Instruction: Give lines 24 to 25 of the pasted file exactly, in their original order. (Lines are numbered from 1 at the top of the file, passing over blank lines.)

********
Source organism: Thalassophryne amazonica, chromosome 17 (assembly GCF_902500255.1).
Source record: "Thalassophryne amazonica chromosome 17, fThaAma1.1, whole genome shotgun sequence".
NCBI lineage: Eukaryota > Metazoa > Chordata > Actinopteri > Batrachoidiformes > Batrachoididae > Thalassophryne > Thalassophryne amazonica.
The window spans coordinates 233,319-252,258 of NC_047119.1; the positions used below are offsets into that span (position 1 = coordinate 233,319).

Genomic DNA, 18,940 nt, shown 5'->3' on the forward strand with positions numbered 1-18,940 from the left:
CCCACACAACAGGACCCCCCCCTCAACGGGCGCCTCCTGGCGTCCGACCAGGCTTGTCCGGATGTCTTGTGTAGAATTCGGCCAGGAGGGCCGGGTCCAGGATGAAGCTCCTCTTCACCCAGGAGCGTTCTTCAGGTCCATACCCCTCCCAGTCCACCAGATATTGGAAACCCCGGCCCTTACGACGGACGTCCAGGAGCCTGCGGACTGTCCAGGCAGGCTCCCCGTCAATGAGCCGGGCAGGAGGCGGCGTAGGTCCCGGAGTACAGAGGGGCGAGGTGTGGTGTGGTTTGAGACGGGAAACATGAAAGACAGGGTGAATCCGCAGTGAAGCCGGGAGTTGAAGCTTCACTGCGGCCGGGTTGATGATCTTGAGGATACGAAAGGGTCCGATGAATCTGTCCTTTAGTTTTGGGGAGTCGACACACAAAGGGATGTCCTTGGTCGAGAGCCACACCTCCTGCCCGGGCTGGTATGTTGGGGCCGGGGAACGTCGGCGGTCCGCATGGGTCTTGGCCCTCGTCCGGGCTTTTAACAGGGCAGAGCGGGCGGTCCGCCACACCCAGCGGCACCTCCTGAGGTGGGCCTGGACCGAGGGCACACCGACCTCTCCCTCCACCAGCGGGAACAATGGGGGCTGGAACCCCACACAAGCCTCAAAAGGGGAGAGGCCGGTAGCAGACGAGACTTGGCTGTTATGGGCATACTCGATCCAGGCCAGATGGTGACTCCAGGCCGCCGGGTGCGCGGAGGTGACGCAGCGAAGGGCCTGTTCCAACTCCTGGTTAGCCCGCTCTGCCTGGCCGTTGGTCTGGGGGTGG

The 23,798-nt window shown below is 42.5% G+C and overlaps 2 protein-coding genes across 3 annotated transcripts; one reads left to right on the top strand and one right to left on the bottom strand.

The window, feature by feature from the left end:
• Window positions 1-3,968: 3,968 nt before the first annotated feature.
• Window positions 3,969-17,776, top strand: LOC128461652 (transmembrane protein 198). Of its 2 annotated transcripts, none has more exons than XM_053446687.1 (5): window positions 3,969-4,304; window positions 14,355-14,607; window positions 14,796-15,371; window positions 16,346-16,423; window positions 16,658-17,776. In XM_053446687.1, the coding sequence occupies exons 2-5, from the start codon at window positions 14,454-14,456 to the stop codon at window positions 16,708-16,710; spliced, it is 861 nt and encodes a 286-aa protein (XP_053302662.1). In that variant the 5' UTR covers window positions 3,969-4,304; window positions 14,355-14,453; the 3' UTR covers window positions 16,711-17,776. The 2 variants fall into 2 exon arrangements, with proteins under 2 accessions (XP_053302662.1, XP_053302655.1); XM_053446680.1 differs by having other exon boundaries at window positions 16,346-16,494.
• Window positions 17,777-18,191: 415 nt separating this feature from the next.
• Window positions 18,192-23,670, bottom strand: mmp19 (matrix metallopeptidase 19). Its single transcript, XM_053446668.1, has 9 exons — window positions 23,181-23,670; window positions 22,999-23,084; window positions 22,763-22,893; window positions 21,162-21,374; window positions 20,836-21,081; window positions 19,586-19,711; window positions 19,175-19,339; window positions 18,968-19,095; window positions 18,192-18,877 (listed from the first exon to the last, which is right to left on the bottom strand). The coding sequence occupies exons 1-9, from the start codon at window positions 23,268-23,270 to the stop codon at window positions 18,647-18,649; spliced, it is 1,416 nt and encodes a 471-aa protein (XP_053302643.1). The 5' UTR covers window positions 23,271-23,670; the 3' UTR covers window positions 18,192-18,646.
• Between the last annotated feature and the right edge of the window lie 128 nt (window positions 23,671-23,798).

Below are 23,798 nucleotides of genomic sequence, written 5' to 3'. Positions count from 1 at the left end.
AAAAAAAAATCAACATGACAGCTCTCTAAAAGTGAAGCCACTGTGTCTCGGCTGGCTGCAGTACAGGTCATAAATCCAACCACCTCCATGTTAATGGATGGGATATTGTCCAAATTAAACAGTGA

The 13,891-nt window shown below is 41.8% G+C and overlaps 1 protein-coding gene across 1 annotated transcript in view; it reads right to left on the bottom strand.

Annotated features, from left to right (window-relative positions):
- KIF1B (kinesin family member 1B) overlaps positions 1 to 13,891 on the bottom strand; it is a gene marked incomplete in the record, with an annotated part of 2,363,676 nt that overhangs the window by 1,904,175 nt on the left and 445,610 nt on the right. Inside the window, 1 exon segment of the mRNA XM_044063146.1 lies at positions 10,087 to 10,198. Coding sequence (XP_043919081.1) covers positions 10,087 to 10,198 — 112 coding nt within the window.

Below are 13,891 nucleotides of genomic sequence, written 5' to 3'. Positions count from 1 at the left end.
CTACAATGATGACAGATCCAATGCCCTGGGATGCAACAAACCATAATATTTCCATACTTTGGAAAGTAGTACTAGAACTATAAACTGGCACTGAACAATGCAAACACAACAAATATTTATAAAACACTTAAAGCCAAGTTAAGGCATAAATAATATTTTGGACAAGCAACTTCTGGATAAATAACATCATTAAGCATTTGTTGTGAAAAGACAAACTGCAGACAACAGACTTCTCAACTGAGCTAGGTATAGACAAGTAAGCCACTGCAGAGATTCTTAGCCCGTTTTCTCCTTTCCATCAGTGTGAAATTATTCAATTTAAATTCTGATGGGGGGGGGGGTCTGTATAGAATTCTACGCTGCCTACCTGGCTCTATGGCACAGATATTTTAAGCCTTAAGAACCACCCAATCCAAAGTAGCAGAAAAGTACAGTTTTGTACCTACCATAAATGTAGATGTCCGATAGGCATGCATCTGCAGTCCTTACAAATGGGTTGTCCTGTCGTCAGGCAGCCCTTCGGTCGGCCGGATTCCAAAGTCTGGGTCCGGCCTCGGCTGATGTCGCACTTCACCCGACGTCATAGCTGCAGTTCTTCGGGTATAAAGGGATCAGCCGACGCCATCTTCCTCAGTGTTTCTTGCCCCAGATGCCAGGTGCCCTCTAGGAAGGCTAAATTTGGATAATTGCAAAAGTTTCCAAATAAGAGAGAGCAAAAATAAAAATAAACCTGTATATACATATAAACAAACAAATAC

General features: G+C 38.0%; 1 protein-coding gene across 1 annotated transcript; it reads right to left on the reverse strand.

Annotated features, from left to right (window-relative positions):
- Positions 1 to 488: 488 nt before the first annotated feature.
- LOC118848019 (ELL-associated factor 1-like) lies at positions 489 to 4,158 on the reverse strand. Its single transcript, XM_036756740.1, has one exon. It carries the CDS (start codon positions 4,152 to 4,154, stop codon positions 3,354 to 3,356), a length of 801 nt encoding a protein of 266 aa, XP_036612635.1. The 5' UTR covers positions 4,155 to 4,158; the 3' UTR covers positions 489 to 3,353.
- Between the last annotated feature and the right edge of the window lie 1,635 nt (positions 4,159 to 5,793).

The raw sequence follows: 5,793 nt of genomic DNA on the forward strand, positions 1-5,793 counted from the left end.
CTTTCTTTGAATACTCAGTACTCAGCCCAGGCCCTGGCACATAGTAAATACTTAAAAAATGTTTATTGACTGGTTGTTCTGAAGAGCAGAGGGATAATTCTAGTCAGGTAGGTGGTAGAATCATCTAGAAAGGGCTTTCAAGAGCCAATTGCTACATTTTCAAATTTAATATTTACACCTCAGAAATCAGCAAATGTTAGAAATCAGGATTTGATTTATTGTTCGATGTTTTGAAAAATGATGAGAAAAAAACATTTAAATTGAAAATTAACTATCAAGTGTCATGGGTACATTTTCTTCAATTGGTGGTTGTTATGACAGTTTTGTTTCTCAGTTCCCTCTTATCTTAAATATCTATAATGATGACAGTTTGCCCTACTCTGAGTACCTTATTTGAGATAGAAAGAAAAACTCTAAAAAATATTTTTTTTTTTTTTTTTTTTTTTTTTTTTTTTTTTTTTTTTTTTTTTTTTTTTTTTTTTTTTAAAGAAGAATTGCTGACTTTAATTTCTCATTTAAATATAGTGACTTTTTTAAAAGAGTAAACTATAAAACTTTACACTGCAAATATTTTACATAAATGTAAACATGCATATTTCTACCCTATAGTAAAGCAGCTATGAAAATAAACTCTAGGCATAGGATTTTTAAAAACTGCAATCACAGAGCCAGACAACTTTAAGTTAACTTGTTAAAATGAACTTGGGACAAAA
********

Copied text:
- LOC118848019 (ELL-associated factor 1-like) lies at positions 489 to 4,158 on the reverse strand. Its single transcript, XM_036756740.1, has one exon. It carries the CDS (start codon positions 4,152 to 4,154, stop codon positions 3,354 to 3,356), a length of 801 nt encoding a protein of 266 aa, XP_036612635.1. The 5' UTR covers positions 4,155 to 4,158; the 3' UTR covers positions 489 to 3,353.
- Between the last annotated feature and the right edge of the window lie 1,635 nt (positions 4,159 to 5,793).